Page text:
I finish my drink and decide to pack up, stove away, bivvy packed away, tarp away too. Quick litter check, nothing .... good. Pretty light pack if I do say so myself. Back up what I came down to pick up the main path, was not in a rush so I take it in sections. No sweating for me!

Eventually I hit path and head along the top towards the reservoir and drawing closer to my car. Its just gone 9am at this point, I encounter 2 people along the way, one gentleman is doing the Wainwrights and has bagged an impressive 117 out of 214 so far. He has a sheep dog with him that’s wearing a rather nifty looking coat. Has a handle on it too.

Walking eventually down the hill side towards the main path I head along the familiar wall at the side of the reservoir towards the pump house. Just as the path forks up (I want the bottom one) I stop and chat to a older man about walking, climbing and what young ones my age do. Most people have the impression I’m in my twenties little do they know I’m a decade older than they think. After wishing the man a good walk I head back along to the car.

It’s a pretty uneventful walk back after I leave the path and pick up the main road, I pass lots of people heading into where I have just came from. Am I walking the wrong way? Maybe, back to business of life.

Prologue: Lessons learnt? Bring another pole, less food and wear a shirt. Perhaps a wind sheild for the stove? Most importantly, do this more often.


Sunday, October 05, 2008

returning from busy-ness!

Been well over a year since I have posted, I have returned! And what have I been up to you ask? Well once I returned from my trip I settled back into my old job, n started my own side business fixing domestic computer systems. (home users)

When I was travelling I fixed quite a number of PC's whilst in many different countries which got us free internet access and other goodies so I figure may as well get paid for it too! Having gonna back into my old job and a little while later getting restless for new things i also changed jobs too to somewhere more interesting. So new job to keep me busy.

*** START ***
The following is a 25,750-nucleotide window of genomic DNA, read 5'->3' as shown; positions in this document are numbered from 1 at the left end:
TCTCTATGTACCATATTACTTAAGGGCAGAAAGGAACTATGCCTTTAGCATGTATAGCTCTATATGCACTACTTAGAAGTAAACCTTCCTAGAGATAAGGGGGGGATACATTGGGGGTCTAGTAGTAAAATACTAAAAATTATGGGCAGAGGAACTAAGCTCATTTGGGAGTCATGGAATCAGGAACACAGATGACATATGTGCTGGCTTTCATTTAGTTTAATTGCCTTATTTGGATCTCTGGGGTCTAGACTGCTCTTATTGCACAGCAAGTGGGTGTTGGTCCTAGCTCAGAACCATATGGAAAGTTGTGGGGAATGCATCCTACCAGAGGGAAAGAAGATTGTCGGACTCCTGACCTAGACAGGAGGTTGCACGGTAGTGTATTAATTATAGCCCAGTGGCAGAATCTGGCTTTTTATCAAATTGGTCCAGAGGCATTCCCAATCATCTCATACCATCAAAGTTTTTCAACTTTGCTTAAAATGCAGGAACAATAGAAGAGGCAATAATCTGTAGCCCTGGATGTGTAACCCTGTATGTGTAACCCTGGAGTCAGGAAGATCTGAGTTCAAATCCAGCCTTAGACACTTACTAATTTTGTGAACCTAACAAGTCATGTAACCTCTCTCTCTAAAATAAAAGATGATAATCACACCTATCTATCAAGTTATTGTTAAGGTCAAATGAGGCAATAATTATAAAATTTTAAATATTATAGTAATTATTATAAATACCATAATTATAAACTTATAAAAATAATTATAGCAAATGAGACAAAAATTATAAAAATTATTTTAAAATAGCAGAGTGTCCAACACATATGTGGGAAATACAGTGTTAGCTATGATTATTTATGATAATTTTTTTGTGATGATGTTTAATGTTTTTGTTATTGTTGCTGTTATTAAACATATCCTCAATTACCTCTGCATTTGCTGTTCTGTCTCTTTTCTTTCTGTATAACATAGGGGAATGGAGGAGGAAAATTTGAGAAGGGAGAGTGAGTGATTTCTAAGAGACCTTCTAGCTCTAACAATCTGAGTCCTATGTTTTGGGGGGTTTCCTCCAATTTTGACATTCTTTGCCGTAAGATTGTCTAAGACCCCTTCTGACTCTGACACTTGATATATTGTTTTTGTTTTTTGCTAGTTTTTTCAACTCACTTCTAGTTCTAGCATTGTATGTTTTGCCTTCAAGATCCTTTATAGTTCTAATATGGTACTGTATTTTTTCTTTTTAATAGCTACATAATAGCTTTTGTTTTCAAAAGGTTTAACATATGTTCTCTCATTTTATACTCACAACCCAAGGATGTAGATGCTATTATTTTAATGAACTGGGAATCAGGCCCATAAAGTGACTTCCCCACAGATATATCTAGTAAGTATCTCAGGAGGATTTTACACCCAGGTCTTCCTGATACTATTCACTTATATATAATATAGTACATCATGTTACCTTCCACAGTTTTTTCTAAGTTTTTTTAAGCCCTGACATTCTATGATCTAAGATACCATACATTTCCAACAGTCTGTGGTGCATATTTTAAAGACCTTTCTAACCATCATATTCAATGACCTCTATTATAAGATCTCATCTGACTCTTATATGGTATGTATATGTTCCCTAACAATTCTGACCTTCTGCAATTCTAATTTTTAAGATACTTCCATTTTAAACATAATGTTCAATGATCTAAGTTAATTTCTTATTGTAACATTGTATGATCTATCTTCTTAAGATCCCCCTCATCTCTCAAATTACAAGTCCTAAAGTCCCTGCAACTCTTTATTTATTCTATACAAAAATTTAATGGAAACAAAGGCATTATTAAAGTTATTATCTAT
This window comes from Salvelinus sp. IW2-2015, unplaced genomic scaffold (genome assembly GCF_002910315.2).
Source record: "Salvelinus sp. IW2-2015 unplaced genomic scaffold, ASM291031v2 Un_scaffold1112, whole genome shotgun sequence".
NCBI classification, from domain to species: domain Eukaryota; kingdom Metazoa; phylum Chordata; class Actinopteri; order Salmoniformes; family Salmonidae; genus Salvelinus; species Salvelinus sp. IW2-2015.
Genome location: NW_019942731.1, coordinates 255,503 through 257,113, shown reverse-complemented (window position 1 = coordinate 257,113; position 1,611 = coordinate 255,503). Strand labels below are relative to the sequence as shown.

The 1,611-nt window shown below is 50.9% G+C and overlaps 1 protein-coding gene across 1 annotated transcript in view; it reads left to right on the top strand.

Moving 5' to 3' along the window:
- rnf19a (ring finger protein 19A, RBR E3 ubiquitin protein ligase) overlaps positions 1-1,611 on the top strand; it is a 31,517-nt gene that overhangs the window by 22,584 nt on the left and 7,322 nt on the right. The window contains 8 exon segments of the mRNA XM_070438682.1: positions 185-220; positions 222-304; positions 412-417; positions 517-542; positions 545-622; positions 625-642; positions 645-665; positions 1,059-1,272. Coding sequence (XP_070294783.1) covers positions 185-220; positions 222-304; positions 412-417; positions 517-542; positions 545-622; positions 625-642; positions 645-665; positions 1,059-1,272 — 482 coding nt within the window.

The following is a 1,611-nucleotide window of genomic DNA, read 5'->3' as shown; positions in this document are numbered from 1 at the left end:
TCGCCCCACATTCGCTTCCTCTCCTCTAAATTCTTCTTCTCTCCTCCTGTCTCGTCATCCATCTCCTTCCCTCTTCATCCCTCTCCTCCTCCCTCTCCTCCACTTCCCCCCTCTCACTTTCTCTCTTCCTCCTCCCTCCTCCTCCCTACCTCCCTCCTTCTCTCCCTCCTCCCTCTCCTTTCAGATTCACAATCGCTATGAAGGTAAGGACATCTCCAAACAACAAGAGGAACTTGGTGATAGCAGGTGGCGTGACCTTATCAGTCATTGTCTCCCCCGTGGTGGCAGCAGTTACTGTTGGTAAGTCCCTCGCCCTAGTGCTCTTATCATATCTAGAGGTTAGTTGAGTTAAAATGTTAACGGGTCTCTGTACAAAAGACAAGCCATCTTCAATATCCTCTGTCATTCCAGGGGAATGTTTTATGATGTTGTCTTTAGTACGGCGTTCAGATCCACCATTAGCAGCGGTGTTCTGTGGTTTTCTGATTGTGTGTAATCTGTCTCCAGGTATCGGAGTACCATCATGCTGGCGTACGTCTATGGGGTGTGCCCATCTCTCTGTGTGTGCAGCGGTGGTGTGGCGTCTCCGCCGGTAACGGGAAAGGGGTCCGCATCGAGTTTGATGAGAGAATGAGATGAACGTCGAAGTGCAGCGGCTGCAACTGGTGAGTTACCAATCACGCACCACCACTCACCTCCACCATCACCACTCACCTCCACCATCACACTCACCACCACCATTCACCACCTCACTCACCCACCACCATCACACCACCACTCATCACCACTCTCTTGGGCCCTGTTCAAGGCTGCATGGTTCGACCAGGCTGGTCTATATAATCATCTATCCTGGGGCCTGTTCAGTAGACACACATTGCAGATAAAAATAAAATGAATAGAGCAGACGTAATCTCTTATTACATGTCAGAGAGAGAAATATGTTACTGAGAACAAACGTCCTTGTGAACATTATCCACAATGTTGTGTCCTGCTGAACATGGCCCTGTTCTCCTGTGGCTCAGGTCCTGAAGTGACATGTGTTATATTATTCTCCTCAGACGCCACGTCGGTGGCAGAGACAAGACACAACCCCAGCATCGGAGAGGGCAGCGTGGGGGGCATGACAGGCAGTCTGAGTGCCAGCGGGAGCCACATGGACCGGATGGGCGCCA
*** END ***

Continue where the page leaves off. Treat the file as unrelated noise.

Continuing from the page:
Oh I've also taken up Canoeing too, yup thats right open canoeing, so peaceful, so nice, so relaxing. even have my own canoe now, 2nd hand but she's great.

Did a little trip in and also took my Hammock along, ended up falling asleep, it was a very lazy afternoon, really relaxing!
That's me above, working hard and yer, I've sprouted hair on me face, think it makes me look older but its more a convienence thing. Keeps my face warm too. Kinda picked up my face furniture in Japan, one so I'd be warming in Nepal and 2 I wasn't sure if I wanted to shave everyday and find hot water to do it too. So the face stays.

Whats next, well this year I'm going to try mushrooms! I do normally hate them as their texture n smell usually put me off but wild ones I'm willing to do. Also next year will be heading to Canada to do some canoeing up one of the rivers, not sure which one yet, but am looking forward to the planning! Will of course need to hire gear and pick up food. But am looking forward to it. Any hint n tips are much welcome.

So in summary am Back!

See you again soon!


Saturday, September 08, 2007

Long Gaps in time and other adventures

Been along time again, so busy, not had too much time to get out unfortunately, kinda miss my nights out under the stars, open live fire going, friends about or on my own on solo time. Learning more about whats around me, what secrets I will uncover that has been hiding in plain site all this time. New plants, new uses, new food to try, skill of the past to learn.